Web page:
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Book Review Time!


Somnus
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So, I've had a lot of free time lately, and I've actually been able to do some reading. I'd like to share with you all just what I've been reading.

 

Viper Pilot: A Memoir of Air Combat by Dan Hampton

 

This is a pretty good book by an F-16 Viper pilot. His career spanned 20 years, the majority of the time in the F-16, and he was what is called a Wild Weasel: a SAM hunter. The book has some very exciting first person retelling of mission that he flew, mostly in Iraq, sprinkled with some not so exciting (but still somewhat interesting) details about how fighter squads are organized and ran. Of special note for me at least is that he was a member of the 77th "Gamblers" fighter squadron, one of the squadrons stationed at Shaw AFB, where I spent a total of 9 formative years of my life.  Lt. Col. Dan Hampton is an excellent story teller, and his tales of luring SAM sites into "turning on" and firing so that they could be located and destroyed are exhilirating. They make me wonder if BMS Falcon have the F-16CJ model so I can be a Wild Weasel too!

 

Woodbine Red Leader: A P-51 Mustang Ace in the Mediterranean Theater by Lt. Gen. George Loving (ret.)

 

This book, while interesting in the fact that it tells stories of a relatively uncovered theater (compared to Europe), was not a very good read. It's written more as list of facts about the missions that Lt. Gen. Loving flew, without any of the interesting details. It's a lot of "On this date, we flew this mission. We saw this many Me-109s and shot down 2." I didn't feel like I ever got to know the author. Regardless, I still read the whole thing!

 

An Ace of the Eighth: An American Fighter Pilot's Air War in Europe by Norman "Bud" Fortier 

 

This book was more interesting that the previous, but it still had its "bare bone description" feeling of the the previous at times. However, at other times the author slips into first-person story mode and gives some exciting details about the missions that he flew. He details common tactics that the Germans used, such as "roller coaster" attack where a group of 109s or 190s would approach a bomber group head on, dive down below them, and then pull up to attack the bellies of bombers. It also seemed quite common for the German planes to split 'S' in order to get away from escort planes. Most of the encounters that he and his squadron had ended up with the Germans doing this.  There's also stories he tells of encounters with the first jet plane, the Me-262. One of my favorite parts of this book was a story of chase of a 109 that he told from his perspective, and then gives us from the German perspective, which was written down and he found after the war, while researching this book. All in all, this was a pretty good read, though it certainly had its moments where I was skimming, more than paying close attention.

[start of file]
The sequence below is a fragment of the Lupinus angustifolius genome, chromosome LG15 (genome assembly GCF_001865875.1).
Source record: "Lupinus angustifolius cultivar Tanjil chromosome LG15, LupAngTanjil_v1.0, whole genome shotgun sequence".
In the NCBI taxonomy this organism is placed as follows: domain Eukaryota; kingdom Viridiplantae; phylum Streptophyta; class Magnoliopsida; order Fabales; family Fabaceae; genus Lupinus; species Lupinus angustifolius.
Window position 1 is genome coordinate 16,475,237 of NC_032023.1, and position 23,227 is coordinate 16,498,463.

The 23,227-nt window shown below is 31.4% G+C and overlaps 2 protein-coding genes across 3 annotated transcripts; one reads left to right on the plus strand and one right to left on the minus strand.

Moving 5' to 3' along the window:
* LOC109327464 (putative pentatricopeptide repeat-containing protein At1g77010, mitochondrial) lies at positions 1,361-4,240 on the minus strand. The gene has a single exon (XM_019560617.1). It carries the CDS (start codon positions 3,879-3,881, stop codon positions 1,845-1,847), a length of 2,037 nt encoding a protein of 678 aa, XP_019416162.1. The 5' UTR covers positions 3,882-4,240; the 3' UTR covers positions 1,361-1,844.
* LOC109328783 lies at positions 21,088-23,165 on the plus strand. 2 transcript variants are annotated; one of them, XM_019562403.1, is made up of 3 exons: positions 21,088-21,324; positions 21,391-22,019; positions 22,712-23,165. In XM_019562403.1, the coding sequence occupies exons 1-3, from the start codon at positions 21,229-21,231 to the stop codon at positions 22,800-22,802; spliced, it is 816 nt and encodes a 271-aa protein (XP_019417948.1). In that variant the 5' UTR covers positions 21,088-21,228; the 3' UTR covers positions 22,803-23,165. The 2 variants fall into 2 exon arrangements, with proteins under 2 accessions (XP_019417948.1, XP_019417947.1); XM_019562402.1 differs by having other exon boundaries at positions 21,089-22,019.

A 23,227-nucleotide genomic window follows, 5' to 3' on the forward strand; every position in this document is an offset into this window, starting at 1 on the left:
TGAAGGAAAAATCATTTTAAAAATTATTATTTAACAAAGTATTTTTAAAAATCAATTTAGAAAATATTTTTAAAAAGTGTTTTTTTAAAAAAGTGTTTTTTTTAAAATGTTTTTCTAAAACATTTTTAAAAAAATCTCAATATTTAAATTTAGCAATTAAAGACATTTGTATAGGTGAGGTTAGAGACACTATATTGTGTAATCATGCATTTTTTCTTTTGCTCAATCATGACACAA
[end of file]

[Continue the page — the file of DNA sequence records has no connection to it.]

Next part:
Currently I'm reading "Lords of the Sky" by Dan Hammond, which is billed as a history of fighter pilots and air combat, from the Red Baron to the F-16. I'm only a few chapters in, and they've all been about WWI so far. It's very well told, telling the history of combat in this era, as well as detailing stories of certain pilots such as Richthofen, Voss, McCudden etc., and explaining developments such as the interrupter and synchronizers for the Guns, and the Aldis sight. It's been very good so far, though I feel like he didn't do the story of the death of Werner Voss justice. 

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Great reviews!  Thanks for posting them Somnus.

 

If you're interested, I highly recommend The Roots of Blitzkrieg: Hans von Seeckt and German Military Reform, by James S. Corum, and it's companion book The Luftwaffe: Creating the Operational Air War, 1918-1940.

 

If you've ever wanted an in-depth understanding as to what exactly happened to the German military during the Weimar Republic, and how it pulled itself back together again, these are excellent reads.

 

Plus, Corum's notes and references are impeccable.  I've discovered a lot of other wonderful books based on his recommendations.  And I've been able to avoid a few disasters too, like Hoyt's Angels of Death: Goering's Luftwaffe.  I won't even link it, because it's awful.

 

Either way, James S. Corum is a retired US Army Lt. Col., and is an air-power and counter-insurgency historian.  And he puts a lot of emphasis on demystifying and de-propagandizing the Wehrmacht by bringing the readers attention to the shear volume of badly researched and poorly written material, authored by non-historians, published post-1945.  In his mind, those crap books (like Hoyt's Angels of Death) have done a lot of damage to our understanding of the Second World War.  He says in The Luftwaffe book, for example, that you really shouldn't be writing a serious work on the Wehrmacht if you: don't read German, don't have a background as a military historian, and don't have access to primary sources.  He talks a lot about how reliance on secondary sources has created a lot of false information.

 

Either way, it's very interesting stuff.

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